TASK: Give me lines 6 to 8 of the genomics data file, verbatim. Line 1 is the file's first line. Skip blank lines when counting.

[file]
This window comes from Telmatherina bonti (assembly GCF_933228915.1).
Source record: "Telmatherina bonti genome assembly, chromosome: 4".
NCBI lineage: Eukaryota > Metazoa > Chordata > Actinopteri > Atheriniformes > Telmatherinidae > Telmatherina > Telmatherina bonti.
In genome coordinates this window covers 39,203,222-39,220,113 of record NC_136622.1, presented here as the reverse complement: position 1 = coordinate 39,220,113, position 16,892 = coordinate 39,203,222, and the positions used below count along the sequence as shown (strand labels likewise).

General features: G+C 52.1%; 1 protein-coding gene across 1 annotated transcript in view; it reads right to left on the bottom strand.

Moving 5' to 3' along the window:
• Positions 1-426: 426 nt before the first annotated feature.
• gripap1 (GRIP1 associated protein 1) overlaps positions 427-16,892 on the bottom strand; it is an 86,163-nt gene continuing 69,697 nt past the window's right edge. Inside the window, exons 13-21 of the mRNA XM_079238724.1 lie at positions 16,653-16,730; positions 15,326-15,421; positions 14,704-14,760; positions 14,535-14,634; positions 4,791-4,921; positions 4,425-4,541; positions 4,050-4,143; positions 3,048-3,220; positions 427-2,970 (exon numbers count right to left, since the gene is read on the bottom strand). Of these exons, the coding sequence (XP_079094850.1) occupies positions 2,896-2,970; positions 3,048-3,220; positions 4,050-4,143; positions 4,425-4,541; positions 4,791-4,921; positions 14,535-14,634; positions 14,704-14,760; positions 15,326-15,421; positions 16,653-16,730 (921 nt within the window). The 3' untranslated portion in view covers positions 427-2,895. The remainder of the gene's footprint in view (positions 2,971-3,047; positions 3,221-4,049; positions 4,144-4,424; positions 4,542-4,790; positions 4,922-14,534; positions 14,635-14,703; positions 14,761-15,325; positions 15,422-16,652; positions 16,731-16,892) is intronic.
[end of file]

Moving 5' to 3' along the window:
• Positions 1-426: 426 nt before the first annotated feature.
• gripap1 (GRIP1 associated protein 1) overlaps positions 427-16,892 on the bottom strand; it is an 86,163-nt gene continuing 69,697 nt past the window's right edge. Inside the window, exons 13-21 of the mRNA XM_079238724.1 lie at positions 16,653-16,730; positions 15,326-15,421; positions 14,704-14,760; positions 14,535-14,634; positions 4,791-4,921; positions 4,425-4,541; positions 4,050-4,143; positions 3,048-3,220; positions 427-2,970 (exon numbers count right to left, since the gene is read on the bottom strand). Of these exons, the coding sequence (XP_079094850.1) occupies positions 2,896-2,970; positions 3,048-3,220; positions 4,050-4,143; positions 4,425-4,541; positions 4,791-4,921; positions 14,535-14,634; positions 14,704-14,760; positions 15,326-15,421; positions 16,653-16,730 (921 nt within the window). The 3' untranslated portion in view covers positions 427-2,895. The remainder of the gene's footprint in view (positions 2,971-3,047; positions 3,221-4,049; positions 4,144-4,424; positions 4,542-4,790; positions 4,922-14,534; positions 14,635-14,703; positions 14,761-15,325; positions 15,422-16,652; positions 16,731-16,892) is intronic.